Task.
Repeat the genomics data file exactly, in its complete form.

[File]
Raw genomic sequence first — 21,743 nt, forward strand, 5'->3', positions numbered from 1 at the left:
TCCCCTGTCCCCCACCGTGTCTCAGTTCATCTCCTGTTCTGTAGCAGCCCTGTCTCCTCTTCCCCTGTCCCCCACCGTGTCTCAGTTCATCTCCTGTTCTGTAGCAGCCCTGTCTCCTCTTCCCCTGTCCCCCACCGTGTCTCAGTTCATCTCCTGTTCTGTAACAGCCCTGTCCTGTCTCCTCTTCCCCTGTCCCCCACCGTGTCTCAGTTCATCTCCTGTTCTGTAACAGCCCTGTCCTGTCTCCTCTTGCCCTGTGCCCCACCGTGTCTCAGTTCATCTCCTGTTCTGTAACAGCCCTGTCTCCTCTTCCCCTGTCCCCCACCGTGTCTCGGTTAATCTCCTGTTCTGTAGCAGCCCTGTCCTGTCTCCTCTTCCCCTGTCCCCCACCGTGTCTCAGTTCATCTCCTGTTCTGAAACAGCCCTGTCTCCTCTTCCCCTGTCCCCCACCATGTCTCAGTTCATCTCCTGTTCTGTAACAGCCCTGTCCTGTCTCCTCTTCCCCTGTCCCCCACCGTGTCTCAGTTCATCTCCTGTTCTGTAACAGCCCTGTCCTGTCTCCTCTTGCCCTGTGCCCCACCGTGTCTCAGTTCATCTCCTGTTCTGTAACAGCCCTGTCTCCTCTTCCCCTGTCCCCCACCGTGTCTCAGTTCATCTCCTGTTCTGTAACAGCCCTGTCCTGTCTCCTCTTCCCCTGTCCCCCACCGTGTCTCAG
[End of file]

Raw genomic sequence first — 21,743 nt, forward strand, 5'->3', positions numbered from 1 at the left:
TCCCCTGTCCCCCACCGTGTCTCAGTTCATCTCCTGTTCTGTAGCAGCCCTGTCTCCTCTTCCCCTGTCCCCCACCGTGTCTCAGTTCATCTCCTGTTCTGTAGCAGCCCTGTCTCCTCTTCCCCTGTCCCCCACCGTGTCTCAGTTCATCTCCTGTTCTGTAACAGCCCTGTCCTGTCTCCTCTTCCCCTGTCCCCCACCGTGTCTCAGTTCATCTCCTGTTCTGTAACAGCCCTGTCCTGTCTCCTCTTGCCCTGTGCCCCACCGTGTCTCAGTTCATCTCCTGTTCTGTAACAGCCCTGTCTCCTCTTCCCCTGTCCCCCACCGTGTCTCGGTTAATCTCCTGTTCTGTAGCAGCCCTGTCCTGTCTCCTCTTCCCCTGTCCCCCACCGTGTCTCAGTTCATCTCCTGTTCTGAAACAGCCCTGTCTCCTCTTCCCCTGTCCCCCACCATGTCTCAGTTCATCTCCTGTTCTGTAACAGCCCTGTCCTGTCTCCTCTTCCCCTGTCCCCCACCGTGTCTCAGTTCATCTCCTGTTCTGTAACAGCCCTGTCCTGTCTCCTCTTGCCCTGTGCCCCACCGTGTCTCAGTTCATCTCCTGTTCTGTAACAGCCCTGTCTCCTCTTCCCCTGTCCCCCACCGTGTCTCAGTTCATCTCCTGTTCTGTAACAGCCCTGTCCTGTCTCCTCTTCCCCTGTCCCCCACCGTGTCTCAG